Chinese investment laws target business acquisitions by foreign companies

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Supplied Editorial Adelaide CBD - city skyline

Adelaide CBD – city skyline

FIRST-HOME buyers will be the likely victims of new Chinese investment laws which target business acquisitions by foreign companies.

In its first ruling on overseas investment by Chinese companies, China’s State Council released a new banned list which includes the purchase of casinos and defence technology, while overseas property development and hotels are classified as “restricted”.

The ruling comes after reports Chinese companies bought 38 per cent of all residential property development sites in Australia last year, spending an approximate $2.4 billion, according to a report by Knight Frank.

Real Estate Institute of South Australia (REISA) President Alex Ouwens said Chinese investors played an important part in Adelaide’s rapidly growing unit market.

“The decision by the Chinese government to restrict property development, especially in South Australia, will create a loss of supply in the residential unit market,” Mr Ouwens said.

“Over the past five to 10 years, we’ve seen an increase in the building of apartments in the CBD which has benefited first homebuyers.

“If there are restrictions, it will mean less supply and if there’s less supply, that’ll usually point to an increase in price.

“While that may be good news for investors and sellers, it’s not good for homebuyers as the supply will tighten.”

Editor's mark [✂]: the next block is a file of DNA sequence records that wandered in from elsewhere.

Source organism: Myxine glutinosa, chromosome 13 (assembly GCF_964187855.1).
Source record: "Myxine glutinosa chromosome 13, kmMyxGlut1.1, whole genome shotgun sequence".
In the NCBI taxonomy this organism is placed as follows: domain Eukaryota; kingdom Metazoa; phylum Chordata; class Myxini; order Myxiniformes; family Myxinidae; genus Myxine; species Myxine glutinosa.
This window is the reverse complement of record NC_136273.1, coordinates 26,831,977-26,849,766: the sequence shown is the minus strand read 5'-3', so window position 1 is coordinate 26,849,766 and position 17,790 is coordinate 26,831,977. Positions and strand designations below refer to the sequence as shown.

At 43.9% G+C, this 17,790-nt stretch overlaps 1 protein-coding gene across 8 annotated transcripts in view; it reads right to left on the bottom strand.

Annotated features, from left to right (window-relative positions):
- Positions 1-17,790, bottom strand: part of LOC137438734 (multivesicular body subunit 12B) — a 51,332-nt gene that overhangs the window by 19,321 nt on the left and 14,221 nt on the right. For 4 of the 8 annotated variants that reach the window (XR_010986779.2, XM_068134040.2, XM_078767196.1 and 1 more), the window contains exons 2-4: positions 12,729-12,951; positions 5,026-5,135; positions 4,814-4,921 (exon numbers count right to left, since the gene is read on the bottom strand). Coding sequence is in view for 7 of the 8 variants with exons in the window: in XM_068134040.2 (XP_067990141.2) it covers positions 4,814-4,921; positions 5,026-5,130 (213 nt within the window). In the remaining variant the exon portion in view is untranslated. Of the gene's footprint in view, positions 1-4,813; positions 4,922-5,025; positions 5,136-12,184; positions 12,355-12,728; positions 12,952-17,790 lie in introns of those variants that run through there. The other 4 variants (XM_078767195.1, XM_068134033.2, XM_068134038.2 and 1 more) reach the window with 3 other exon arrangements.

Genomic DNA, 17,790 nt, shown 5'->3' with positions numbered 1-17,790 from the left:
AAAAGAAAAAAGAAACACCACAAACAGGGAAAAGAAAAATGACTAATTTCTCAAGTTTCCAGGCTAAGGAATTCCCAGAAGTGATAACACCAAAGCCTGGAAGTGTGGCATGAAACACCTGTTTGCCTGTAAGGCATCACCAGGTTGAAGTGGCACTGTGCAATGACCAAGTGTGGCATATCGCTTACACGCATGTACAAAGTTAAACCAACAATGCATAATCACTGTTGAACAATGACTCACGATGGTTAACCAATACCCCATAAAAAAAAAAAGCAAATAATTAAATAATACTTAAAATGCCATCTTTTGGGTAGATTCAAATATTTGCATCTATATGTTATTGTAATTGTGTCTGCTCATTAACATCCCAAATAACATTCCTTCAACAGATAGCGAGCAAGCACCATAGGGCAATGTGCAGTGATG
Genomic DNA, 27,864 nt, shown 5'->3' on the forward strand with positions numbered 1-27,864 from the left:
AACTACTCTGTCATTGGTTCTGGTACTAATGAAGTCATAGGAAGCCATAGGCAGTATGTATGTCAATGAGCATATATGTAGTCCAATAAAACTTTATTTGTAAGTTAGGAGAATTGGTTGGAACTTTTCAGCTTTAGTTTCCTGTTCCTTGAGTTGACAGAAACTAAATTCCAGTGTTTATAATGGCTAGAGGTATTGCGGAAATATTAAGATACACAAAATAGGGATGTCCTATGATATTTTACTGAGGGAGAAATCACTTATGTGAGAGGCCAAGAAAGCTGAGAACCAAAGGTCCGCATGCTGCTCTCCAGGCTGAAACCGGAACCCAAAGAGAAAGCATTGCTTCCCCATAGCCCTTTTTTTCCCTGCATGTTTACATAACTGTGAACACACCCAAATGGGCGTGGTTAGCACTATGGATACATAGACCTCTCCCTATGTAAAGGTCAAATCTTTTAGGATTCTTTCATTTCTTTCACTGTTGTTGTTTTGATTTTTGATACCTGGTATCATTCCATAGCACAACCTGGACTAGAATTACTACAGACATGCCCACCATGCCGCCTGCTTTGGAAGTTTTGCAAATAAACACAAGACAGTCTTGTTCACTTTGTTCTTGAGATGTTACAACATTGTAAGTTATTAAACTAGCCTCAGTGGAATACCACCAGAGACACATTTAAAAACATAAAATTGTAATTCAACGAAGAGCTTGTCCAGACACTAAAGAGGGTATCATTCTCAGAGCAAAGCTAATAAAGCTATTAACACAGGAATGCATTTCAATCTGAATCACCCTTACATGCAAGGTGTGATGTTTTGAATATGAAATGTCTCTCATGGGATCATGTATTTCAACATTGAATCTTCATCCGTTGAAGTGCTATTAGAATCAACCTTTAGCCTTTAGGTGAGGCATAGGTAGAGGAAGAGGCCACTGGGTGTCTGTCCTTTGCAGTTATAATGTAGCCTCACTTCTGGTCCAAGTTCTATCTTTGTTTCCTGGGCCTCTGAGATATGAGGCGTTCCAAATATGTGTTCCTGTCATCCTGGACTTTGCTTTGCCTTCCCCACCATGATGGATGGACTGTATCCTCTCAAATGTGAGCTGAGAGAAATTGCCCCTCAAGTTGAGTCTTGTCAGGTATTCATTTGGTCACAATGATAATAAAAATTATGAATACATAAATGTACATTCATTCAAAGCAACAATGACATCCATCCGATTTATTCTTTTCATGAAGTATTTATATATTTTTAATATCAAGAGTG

China’s National Development and Reform Commission declared on Friday that the property sector was “not the real economy” and companies investing overseas in real estate could be harming China’s financial stability by increasing capital outflows.

It also labelled the overseas buying spree by China’s biggest private companies in recent years as “irrational” with companies that violate the foreign investment rules to be punished.

Mr Ouwens, who sits on the board of the Australia China Business Council, said the new laws would further soften Adelaide’s property market which was already feeling the effects of Australia’s tightened government regulations and taxes, imposed earlier this year.

“The South Australian government has voted to increase stamp duty (for foreign buyers) by a further four per cent, so if you’re a foreign buyer and will have to pay an extra 10 per cent, you’ll have to consider that when buying a property,” he said.

“That can be off-putting and I think, as a result, we’ll see further decreases in foreign property investment.”

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